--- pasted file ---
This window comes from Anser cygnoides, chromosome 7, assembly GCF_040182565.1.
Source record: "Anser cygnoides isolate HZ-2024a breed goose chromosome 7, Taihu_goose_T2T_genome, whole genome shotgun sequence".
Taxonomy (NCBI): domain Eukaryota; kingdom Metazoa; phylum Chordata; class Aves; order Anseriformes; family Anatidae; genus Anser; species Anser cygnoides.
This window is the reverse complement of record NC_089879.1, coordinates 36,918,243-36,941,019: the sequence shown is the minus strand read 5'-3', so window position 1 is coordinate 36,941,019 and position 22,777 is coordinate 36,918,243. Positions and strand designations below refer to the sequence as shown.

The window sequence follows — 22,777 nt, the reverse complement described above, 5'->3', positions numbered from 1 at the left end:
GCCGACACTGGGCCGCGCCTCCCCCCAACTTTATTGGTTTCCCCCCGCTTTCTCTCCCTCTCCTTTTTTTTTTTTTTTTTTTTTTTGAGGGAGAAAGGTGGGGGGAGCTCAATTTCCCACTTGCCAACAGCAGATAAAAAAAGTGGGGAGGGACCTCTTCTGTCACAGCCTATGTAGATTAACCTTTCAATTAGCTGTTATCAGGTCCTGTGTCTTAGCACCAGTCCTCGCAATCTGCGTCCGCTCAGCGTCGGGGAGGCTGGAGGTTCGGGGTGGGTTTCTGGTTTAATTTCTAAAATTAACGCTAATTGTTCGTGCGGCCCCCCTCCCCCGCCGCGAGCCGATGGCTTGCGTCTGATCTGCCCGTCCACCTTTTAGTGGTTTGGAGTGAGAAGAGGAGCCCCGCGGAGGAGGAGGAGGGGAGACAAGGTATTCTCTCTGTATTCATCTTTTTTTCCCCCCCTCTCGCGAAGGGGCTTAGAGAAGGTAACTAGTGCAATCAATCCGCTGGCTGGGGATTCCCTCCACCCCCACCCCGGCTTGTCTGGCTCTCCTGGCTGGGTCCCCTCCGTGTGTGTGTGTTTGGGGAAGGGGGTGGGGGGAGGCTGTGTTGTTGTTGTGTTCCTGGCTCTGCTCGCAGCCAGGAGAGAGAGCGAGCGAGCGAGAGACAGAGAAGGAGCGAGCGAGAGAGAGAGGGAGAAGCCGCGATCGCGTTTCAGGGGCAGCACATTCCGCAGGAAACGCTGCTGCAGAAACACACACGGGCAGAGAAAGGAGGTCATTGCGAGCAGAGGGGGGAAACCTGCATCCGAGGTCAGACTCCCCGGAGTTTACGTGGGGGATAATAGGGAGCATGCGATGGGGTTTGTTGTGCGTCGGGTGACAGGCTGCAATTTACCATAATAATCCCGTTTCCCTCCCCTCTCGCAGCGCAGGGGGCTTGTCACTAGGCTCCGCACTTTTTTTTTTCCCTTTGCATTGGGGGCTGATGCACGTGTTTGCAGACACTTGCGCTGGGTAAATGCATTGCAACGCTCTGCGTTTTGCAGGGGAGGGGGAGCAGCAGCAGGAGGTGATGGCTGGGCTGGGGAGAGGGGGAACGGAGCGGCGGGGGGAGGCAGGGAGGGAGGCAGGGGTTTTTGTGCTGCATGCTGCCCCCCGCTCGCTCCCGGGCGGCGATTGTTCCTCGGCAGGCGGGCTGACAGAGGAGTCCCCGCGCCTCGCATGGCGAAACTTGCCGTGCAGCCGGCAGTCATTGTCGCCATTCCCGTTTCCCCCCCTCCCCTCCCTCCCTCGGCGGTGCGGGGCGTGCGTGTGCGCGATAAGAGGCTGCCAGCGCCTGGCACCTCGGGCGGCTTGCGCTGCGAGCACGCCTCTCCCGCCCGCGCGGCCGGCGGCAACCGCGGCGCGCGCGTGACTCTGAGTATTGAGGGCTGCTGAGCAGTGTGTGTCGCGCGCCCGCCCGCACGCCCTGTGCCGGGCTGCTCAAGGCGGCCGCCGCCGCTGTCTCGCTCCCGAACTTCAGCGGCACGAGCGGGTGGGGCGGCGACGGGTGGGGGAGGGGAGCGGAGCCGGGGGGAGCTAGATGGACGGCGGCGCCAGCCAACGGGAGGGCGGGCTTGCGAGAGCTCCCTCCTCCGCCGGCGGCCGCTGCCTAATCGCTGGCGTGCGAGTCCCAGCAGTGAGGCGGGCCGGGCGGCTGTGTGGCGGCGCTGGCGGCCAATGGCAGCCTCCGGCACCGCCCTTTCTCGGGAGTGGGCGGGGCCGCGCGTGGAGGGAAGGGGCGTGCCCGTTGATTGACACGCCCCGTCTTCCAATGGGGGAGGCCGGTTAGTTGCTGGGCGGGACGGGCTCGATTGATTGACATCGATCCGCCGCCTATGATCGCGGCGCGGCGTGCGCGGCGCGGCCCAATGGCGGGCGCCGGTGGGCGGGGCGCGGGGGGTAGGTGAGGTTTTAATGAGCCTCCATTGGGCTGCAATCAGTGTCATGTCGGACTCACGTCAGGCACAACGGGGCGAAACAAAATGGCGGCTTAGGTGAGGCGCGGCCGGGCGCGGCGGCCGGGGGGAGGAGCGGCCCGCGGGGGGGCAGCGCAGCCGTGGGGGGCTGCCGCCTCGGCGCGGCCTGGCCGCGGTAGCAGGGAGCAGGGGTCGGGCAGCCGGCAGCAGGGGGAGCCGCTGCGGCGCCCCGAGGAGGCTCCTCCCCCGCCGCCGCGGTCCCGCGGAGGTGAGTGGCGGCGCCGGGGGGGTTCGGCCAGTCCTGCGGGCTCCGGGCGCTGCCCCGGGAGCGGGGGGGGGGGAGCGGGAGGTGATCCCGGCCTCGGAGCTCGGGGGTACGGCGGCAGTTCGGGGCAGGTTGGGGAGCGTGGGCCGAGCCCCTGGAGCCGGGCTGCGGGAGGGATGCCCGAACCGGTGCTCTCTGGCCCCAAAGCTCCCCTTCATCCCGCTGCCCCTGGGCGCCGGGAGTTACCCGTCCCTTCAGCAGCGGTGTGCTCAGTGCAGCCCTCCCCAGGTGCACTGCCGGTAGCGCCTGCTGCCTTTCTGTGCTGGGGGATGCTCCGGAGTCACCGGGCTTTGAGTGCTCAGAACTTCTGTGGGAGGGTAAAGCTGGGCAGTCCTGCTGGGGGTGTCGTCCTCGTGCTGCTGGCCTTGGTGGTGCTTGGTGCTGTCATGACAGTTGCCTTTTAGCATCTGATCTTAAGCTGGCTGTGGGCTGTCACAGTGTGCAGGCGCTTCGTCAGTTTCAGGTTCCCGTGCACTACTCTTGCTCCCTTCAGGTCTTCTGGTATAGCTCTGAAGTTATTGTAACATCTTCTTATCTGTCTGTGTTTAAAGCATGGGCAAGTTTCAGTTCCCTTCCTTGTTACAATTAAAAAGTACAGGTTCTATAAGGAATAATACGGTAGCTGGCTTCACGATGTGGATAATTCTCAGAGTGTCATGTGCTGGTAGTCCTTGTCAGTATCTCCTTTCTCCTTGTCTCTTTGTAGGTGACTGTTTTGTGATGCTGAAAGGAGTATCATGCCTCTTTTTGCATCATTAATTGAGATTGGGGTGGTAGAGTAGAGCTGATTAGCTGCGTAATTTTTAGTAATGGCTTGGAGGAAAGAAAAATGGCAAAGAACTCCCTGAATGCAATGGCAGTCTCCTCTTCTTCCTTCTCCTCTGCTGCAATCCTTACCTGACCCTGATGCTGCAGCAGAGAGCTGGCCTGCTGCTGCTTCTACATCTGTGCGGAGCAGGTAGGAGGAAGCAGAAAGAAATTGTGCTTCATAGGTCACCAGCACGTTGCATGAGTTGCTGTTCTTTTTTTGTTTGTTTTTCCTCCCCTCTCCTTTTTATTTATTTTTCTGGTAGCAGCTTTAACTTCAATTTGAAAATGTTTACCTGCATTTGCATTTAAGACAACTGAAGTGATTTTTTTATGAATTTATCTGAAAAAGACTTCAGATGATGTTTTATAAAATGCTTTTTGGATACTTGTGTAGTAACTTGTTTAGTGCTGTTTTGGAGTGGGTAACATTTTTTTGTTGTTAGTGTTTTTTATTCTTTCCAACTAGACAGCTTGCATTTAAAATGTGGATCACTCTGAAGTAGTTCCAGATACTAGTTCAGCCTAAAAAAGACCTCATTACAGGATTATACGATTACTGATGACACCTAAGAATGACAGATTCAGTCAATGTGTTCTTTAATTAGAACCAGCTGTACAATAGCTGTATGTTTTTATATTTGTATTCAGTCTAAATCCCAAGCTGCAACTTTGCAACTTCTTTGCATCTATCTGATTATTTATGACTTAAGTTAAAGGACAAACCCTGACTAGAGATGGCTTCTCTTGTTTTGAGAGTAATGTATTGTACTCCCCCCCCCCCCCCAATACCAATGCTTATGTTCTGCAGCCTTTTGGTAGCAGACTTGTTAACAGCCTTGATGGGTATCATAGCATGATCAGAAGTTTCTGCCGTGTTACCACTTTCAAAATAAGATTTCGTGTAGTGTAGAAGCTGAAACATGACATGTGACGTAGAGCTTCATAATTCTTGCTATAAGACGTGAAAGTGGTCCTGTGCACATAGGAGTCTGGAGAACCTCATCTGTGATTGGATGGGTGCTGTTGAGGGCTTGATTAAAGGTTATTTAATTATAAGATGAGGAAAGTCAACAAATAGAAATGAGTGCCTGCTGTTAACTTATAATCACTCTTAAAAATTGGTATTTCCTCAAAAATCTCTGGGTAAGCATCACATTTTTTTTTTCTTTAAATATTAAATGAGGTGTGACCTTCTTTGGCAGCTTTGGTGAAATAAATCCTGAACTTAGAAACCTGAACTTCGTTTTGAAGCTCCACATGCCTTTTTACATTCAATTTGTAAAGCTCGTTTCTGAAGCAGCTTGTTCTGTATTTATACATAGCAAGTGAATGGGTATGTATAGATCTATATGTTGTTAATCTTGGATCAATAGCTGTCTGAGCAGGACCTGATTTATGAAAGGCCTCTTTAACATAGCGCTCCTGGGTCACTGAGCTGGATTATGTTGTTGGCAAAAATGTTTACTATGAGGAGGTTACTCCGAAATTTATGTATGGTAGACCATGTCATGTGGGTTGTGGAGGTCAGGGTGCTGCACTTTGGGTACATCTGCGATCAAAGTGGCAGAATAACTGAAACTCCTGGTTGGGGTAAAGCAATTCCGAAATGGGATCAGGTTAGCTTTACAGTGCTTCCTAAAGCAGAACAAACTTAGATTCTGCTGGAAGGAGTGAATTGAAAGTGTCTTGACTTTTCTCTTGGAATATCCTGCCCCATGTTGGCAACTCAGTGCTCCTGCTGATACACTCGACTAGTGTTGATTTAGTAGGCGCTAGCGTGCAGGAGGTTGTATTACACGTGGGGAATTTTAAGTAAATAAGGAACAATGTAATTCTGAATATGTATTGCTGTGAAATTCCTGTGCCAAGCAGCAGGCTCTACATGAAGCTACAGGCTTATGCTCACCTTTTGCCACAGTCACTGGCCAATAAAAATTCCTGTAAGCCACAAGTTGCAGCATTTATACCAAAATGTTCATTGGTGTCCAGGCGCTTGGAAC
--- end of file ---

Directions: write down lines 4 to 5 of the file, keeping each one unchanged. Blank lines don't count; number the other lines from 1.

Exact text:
This window is the reverse complement of record NC_089879.1, coordinates 36,918,243-36,941,019: the sequence shown is the minus strand read 5'-3', so window position 1 is coordinate 36,941,019 and position 22,777 is coordinate 36,918,243. Positions and strand designations below refer to the sequence as shown.

The window sequence follows — 22,777 nt, the reverse complement described above, 5'->3', positions numbered from 1 at the left end: